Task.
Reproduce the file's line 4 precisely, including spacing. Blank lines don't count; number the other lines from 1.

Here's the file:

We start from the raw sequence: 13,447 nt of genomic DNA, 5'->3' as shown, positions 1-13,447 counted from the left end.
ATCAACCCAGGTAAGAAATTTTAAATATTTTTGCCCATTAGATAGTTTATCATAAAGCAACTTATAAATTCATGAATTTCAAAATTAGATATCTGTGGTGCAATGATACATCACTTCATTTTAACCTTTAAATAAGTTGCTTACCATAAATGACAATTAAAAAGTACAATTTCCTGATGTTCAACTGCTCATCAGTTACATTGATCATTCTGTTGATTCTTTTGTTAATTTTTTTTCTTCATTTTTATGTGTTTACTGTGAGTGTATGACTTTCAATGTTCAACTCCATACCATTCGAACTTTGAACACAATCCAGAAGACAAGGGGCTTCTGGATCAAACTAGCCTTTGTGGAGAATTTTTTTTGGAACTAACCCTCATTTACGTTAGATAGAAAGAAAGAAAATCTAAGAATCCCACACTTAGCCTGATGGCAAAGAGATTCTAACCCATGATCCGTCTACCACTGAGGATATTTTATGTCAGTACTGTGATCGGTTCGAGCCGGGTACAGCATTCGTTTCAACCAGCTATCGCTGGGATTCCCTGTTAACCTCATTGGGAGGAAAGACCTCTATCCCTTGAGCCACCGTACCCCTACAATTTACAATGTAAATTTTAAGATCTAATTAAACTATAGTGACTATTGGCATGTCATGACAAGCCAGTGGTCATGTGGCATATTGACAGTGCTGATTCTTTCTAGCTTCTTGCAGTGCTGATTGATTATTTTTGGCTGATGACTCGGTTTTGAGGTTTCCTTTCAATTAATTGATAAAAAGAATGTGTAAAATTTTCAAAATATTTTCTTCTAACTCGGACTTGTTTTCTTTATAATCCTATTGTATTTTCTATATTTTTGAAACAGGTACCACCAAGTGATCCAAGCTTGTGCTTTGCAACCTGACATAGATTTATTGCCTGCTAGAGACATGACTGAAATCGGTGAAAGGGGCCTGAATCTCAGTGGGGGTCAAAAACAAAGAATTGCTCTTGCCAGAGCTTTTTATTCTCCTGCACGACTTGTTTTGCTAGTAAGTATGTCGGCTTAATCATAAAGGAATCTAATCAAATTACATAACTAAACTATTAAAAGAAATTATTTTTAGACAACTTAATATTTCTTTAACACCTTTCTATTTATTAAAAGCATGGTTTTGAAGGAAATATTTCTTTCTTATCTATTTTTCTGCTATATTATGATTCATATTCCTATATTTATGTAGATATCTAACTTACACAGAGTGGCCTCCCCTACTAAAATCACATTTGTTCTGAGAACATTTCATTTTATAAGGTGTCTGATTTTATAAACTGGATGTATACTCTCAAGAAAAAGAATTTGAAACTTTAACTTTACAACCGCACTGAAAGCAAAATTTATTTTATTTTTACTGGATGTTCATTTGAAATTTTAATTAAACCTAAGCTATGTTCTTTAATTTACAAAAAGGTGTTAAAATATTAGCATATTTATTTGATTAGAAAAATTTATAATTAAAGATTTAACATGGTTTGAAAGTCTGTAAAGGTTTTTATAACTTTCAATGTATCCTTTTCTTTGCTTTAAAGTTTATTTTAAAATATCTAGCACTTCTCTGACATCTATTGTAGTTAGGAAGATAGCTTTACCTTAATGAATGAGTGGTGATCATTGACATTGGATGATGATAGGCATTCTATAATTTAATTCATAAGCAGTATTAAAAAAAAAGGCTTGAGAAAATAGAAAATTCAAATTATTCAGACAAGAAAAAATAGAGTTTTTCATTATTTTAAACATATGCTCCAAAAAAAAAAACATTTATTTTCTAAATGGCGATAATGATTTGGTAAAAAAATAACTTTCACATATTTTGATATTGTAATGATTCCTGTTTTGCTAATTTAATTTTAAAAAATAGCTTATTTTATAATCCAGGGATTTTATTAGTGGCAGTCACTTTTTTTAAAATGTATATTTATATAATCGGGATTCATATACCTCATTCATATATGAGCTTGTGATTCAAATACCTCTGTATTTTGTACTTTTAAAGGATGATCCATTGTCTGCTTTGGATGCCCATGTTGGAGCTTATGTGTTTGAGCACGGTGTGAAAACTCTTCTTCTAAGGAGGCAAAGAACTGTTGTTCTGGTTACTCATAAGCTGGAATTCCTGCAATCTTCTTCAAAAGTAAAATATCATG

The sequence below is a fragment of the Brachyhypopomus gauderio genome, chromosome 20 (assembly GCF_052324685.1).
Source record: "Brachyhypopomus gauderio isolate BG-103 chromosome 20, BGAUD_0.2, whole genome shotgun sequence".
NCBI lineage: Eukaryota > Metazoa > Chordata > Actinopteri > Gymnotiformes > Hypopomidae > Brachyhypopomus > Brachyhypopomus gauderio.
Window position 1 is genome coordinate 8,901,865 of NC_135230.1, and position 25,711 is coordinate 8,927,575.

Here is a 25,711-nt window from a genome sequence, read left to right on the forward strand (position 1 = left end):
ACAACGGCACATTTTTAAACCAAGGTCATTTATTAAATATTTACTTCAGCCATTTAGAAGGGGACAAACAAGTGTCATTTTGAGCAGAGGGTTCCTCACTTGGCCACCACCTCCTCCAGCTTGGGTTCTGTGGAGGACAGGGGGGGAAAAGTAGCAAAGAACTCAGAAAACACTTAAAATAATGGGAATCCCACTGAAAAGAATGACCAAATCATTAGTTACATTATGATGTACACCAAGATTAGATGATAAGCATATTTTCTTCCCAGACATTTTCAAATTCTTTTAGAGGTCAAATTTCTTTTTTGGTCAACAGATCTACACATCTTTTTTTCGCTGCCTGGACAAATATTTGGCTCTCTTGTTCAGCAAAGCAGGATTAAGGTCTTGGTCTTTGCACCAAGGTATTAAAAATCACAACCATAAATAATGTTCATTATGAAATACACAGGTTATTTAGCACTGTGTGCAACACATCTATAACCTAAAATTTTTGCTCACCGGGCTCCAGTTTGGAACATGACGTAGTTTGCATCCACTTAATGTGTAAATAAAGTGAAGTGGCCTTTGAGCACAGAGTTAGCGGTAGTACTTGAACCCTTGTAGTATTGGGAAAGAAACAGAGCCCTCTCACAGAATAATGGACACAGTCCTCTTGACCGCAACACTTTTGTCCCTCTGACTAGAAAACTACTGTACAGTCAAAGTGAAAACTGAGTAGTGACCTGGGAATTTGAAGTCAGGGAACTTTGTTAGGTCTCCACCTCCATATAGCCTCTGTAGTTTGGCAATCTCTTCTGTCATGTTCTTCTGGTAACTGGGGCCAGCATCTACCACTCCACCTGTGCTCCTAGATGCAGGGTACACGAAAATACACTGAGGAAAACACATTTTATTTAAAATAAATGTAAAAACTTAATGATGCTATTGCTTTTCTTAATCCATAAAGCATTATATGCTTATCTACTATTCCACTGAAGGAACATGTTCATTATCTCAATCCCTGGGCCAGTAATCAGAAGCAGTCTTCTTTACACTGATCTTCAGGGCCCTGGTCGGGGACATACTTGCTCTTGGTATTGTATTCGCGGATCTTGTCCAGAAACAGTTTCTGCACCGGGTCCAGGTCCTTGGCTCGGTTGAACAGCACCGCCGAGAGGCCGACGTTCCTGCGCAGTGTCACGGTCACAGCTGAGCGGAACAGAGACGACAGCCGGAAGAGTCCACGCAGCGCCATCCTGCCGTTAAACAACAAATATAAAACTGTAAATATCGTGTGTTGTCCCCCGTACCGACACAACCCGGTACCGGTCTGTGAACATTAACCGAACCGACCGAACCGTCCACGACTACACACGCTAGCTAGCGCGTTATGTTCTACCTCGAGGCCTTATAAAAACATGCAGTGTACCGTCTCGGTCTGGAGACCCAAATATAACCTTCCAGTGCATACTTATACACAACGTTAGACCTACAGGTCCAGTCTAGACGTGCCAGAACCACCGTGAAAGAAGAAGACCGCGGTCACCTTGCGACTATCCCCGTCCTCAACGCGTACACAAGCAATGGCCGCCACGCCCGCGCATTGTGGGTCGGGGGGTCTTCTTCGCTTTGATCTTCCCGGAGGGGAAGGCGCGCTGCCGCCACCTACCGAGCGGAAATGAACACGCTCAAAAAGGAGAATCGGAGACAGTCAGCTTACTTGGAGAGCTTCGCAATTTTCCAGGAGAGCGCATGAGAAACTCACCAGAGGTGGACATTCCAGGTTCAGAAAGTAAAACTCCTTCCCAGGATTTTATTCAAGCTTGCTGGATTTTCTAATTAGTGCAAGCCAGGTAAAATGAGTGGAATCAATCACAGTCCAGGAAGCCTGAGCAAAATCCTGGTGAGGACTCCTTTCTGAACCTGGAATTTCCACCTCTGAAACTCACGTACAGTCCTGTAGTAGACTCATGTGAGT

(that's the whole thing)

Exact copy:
Source record: "Brachyhypopomus gauderio isolate BG-103 chromosome 20, BGAUD_0.2, whole genome shotgun sequence".